‘KIND OF A SURPRISE’
Carrier with Direct Energy said choice customers are protected by safeguards in the current policy that mandate the reliability charge to be based only on capacity.
“Now we have to work through the state Public Service Commission contested rate proceedings to see what happens,” he said.
The primary concern moving forward, Carrier added, is that these new prices will be set administratively “whereas the capacity auction would be a market-based price.”
MISO spokesperson Jay Hermacinski said the grid operator is determining its next steps.
“Initial review suggests that process will be complicated by the lack of detail contained in the order concerning the reasons our proposal was rejected; or guidance that would allow MISO to better determine alternative paths to ensure reliability in competitive retail areas,” he said.
Joshua Lunger of the Grand Rapids Area Chamber of Commerce called the FERC decision “kind of a surprise,” and noted the group would be focusing on the hearings before the MPSC.
A driving factor behind FERC’s decision is that a three-year capacity auction for its competitive retail states would have created a “bifurcated market,” effectively dividing MISO’s market into regulated and competitive states. This would have created a mismatch between MISO states that are regulated versus those that are deregulated, according to FERC.
Given the uncertainty with a bifurcated structure, “such unpredictable and variable supply participation could result in significant and unnecessary price volatility,” FERC said.
Less than 10 percent of the load in MISO’s territory, which includes parts of 15 states in the Midwest and the south, is in competitive areas.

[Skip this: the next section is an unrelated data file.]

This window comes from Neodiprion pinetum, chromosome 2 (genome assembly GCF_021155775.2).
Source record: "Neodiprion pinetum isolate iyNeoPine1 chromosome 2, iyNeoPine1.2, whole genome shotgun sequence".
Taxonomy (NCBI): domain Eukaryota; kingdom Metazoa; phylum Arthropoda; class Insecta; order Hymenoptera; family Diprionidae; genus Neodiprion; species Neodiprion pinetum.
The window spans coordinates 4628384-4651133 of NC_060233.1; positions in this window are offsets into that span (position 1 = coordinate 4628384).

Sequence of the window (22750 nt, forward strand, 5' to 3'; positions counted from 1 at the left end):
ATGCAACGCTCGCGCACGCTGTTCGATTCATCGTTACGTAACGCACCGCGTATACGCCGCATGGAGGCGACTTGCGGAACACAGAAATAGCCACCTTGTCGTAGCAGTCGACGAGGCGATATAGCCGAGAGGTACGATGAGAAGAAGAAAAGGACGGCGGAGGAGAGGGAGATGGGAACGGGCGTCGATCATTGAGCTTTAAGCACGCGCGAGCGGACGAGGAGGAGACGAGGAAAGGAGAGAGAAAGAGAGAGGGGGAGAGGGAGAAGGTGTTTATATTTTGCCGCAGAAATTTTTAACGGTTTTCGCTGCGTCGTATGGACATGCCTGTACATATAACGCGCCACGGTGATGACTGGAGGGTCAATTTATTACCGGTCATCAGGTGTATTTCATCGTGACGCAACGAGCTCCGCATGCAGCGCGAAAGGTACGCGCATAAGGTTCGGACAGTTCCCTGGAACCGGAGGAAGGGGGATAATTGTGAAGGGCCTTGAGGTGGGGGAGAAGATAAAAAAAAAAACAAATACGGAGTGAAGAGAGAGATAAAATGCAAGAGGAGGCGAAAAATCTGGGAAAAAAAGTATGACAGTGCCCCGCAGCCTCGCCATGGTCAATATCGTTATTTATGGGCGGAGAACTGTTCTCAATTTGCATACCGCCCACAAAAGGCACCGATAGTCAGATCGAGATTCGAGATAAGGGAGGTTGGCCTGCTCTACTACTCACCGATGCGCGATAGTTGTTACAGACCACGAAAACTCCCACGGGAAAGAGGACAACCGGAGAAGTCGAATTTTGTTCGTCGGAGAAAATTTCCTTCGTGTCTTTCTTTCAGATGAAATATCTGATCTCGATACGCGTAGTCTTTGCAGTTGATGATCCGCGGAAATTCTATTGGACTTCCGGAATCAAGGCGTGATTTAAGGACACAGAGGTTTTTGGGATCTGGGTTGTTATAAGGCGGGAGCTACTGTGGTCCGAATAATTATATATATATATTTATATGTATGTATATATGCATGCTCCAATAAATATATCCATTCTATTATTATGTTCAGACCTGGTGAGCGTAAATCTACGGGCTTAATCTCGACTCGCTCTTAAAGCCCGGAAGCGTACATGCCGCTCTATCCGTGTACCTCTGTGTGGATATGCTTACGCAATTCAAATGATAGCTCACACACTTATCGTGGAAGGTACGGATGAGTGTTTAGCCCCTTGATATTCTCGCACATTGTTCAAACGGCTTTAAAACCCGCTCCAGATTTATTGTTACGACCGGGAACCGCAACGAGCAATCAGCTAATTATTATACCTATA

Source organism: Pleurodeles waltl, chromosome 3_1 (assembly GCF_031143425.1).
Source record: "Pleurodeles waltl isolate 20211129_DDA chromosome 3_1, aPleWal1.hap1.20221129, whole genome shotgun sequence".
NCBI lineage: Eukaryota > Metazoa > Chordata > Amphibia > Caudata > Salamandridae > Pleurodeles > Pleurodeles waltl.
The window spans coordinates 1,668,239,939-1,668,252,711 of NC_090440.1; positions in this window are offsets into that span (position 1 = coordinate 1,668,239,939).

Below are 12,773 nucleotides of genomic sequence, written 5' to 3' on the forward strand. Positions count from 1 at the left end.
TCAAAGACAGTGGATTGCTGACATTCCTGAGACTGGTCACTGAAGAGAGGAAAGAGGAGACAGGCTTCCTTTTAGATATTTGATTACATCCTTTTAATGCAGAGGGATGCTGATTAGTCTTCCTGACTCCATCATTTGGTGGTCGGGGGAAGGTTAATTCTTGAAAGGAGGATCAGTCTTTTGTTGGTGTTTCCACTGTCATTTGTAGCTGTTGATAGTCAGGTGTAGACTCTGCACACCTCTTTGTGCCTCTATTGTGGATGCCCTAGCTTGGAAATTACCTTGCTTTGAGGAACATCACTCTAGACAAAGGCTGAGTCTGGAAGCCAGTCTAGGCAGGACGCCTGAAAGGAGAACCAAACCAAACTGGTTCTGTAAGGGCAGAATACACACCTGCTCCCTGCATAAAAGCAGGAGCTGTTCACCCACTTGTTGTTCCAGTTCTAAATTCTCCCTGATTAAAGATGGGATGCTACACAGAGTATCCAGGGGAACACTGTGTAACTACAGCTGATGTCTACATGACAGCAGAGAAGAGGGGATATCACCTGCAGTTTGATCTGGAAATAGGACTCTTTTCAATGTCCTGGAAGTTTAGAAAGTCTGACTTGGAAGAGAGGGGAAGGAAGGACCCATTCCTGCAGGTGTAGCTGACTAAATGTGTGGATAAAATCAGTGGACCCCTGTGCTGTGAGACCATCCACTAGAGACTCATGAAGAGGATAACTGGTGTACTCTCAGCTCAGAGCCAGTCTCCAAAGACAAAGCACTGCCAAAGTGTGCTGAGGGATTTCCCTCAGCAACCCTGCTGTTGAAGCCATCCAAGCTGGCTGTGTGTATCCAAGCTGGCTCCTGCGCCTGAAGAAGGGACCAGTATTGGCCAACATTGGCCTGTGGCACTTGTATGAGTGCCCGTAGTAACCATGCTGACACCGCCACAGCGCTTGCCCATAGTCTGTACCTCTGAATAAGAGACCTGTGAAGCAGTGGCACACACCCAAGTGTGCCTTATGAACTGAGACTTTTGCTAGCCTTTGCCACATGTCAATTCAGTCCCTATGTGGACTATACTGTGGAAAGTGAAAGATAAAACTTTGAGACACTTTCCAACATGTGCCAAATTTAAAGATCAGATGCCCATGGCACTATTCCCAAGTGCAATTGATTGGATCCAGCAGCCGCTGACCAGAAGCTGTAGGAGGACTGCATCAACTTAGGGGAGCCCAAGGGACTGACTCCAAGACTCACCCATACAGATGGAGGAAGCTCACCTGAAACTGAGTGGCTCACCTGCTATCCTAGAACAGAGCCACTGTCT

“The two didn’t play well together, and FERC conceded the market would be distorted because of those factors,” Carrier said. “We can’t really argue with that.”
By comparison, the grid operator PJM’s territory in the region is mostly deregulated states.
“For people that build new capacity or want to, they’ll argue that the market isn’t providing enough revenue for them or an incentive to build more,” said Ken Rose, a senior fellow at Michigan State University’s Institute for Public Utilities.
The challenge for MISO going forward, Rose added, is “trying to come up with something that makes sense” for a grid operator with states with varied regulated markets.
“The people in regulated states prefer resource adequacy decisions made by the state level,” he said. “But that doesn’t help a state like Illinois. … They are arguing they need a construct that makes more sense in a competitive environment. There’s a lot of uncertainty with how they will proceed.”